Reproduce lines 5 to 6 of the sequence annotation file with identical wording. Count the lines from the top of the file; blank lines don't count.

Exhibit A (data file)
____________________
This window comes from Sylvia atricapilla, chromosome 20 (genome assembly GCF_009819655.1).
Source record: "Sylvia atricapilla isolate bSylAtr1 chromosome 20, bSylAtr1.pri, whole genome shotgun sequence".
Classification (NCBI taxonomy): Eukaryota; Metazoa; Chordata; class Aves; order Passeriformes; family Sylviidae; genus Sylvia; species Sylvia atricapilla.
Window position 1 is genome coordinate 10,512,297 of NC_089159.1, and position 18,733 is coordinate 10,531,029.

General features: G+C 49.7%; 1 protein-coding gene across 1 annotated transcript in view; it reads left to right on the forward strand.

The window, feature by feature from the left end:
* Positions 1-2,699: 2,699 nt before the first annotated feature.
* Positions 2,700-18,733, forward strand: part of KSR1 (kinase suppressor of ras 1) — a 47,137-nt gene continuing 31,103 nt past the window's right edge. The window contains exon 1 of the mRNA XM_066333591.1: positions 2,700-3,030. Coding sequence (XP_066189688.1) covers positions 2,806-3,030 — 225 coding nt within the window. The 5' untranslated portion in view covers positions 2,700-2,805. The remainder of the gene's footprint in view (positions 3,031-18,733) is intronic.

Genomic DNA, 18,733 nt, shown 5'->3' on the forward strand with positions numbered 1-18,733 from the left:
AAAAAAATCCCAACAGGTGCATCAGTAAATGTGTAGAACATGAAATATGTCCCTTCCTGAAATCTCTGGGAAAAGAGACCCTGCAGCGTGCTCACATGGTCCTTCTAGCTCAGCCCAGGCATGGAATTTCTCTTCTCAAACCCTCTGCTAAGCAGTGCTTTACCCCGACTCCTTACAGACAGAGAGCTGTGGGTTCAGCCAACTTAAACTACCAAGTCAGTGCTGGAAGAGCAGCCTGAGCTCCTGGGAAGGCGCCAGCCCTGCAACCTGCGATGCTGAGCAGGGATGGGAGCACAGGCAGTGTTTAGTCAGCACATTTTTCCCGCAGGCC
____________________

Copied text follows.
General features: G+C 49.7%; 1 protein-coding gene across 1 annotated transcript in view; it reads left to right on the forward strand.

The window, feature by feature from the left end: